A bit of fun

Monday, 10 April 2017

Mayhem as King goes mad in Temple court

Eyewitness account


Margaret Kazmierczak writes about the barren fig tree

Last night I had the most wonderful sleep, dreams filled my mind of the triumphant entry the King made yesterday into Jerusalem. I had hunkered down close to the house the King stayed in overnight. I wanted to be near him.

The fig tree 


The King left early this morning with his friends, so I followed him at a distance. He must have been hungry, I know I was. On the road to Jerusalem, he stopped and appeared to be talking to a fig tree. His gesticulations implied a frustrated tone, I could hear something about a tree without fruit being useless, then it withered and died (Matthew 21:18-19).

The Temple

Their journey ended at the Temple. I stayed near to the group mingling with the heaving crowd. There were money changers everywhere, emphatically pronouncing their services. Animals bleating, birds screeching, deafening noises that added to the chaos. 

Margaret Kazmierczak looks at the John 2:16Chaos


Then the King exploded, he upturned tables scattering money in a blaze of anger. Animals frightened, scuttled from the Temple, knocking people over. Indignant traders yelled, trying to stop the mad man, pulling at his robes. But the King was too powerful. His abhorrence so apparent that no one could control him. Sweat poured off his brow, as he toppled the last table. From the depths of the King's stomach, an aggrieved compelling voice rocketed out above the crowd.   



My Father's house


“Get these things out of here. Stop turning my Father’s house into a marketplace!” (John 2:16)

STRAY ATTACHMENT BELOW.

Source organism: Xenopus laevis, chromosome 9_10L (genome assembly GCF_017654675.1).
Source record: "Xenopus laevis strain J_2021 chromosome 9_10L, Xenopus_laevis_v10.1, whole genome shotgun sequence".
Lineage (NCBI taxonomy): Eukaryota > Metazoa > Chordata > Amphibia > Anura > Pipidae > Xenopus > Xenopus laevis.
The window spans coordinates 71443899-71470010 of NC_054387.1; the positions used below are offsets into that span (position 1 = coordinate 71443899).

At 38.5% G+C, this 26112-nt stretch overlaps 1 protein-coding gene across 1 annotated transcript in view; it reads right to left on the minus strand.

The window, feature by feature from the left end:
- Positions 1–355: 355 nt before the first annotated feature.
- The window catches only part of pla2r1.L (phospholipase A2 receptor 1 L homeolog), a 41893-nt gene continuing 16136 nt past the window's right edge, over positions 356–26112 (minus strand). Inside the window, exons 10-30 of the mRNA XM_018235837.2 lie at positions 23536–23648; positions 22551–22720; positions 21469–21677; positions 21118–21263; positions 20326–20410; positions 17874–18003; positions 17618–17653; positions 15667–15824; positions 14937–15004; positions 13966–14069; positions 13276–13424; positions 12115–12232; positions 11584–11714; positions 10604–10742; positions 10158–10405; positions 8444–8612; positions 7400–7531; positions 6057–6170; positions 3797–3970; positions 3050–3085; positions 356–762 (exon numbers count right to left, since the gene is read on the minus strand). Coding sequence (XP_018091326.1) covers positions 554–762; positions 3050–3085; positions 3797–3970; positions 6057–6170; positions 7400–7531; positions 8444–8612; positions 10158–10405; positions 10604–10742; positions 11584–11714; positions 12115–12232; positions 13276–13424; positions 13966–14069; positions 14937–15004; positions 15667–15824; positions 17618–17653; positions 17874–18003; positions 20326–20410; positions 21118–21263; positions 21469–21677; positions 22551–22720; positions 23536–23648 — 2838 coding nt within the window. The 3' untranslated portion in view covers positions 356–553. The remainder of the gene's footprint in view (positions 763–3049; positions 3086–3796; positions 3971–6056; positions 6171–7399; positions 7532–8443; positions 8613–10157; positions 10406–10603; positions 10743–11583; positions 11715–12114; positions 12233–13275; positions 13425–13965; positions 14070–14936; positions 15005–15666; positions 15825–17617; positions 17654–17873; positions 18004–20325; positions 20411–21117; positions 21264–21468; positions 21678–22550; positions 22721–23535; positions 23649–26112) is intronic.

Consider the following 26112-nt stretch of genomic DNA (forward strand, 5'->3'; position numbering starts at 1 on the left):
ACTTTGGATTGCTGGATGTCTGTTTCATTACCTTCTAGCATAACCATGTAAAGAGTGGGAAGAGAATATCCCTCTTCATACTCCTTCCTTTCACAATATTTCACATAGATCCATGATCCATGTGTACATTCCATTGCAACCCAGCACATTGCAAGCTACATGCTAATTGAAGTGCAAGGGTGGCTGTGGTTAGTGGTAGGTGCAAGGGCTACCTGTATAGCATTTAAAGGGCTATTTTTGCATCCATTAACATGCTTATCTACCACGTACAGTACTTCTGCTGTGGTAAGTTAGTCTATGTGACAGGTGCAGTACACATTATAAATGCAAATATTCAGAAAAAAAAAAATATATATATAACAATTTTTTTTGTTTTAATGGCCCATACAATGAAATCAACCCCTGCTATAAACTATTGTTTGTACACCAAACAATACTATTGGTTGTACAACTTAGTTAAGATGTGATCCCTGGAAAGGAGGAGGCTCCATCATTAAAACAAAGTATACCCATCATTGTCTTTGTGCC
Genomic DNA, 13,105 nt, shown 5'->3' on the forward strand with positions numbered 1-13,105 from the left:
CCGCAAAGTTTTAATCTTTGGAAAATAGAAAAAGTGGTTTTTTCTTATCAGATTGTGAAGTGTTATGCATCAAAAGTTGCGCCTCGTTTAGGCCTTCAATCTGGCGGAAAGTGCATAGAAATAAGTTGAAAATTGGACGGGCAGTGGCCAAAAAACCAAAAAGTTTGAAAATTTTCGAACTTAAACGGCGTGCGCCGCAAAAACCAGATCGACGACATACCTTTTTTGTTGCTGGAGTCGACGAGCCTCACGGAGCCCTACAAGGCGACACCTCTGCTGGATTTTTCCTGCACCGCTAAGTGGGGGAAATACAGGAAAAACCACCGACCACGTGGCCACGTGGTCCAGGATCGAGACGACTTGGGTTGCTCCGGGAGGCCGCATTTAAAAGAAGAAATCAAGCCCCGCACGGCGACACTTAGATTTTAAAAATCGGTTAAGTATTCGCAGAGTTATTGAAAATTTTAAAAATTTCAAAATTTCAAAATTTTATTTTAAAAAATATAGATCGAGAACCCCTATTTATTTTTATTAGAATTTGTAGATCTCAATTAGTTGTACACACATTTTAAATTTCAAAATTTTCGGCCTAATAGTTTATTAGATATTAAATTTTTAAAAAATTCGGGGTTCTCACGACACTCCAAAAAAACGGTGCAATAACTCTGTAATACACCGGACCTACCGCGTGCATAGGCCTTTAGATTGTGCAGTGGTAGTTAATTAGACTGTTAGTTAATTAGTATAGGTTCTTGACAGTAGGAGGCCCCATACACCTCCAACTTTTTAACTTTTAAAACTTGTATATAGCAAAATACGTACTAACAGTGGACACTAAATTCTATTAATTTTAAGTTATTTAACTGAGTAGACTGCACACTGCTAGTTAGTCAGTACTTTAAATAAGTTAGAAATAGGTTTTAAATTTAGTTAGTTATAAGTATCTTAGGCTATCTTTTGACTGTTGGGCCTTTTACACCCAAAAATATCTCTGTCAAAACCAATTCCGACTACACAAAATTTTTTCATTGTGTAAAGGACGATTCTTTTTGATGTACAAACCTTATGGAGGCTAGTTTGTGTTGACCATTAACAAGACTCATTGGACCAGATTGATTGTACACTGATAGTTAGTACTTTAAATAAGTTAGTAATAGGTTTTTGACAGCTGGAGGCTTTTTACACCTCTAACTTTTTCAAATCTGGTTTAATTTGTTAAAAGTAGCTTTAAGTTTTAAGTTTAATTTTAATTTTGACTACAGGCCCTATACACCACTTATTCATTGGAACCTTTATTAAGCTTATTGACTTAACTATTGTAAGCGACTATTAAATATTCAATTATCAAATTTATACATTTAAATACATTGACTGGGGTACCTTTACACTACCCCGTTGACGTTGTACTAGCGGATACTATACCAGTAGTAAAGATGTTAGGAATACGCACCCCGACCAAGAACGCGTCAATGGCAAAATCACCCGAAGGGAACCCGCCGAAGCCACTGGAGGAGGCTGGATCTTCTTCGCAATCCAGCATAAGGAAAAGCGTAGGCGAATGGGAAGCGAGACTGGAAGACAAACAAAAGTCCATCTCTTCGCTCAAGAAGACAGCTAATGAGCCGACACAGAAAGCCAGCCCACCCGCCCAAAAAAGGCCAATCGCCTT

There were some Jewish leaders nearby and they turned on the King saying, “What are you doing? If God gave you authority to do this, show us a miraculous sign to prove it.”

“All right,” the King replied. “Destroy this temple, and in three days I will raise it up.”    (John 2:18-19)

Margaret Kazmierczak writes on the desecration of the TempleThe truth of the barren tree


Wow, this man knew how to stir up a hornet's nest. I began to see the significance of the fig tree. A barren tree that bears no fruit simulates a desolate heart that knows the right words but doesn't know the Truth. 

As I watched the King sit, weary with exertion, his hands covering his tears, I felt an overwhelming love for him. He knew, he just knew what was going to happen and his heart bled. 




This week is Holy Week a time to ponder on the events leading up to Christ's death and Resurrection. We too are on a journey not necessarily to the same grotesque end, but nonetheless to a place that requires sacrifice, forgiveness and love to walk there.  

Come and join me each day as I accompany Jesus on His journey.

God bless

Margaret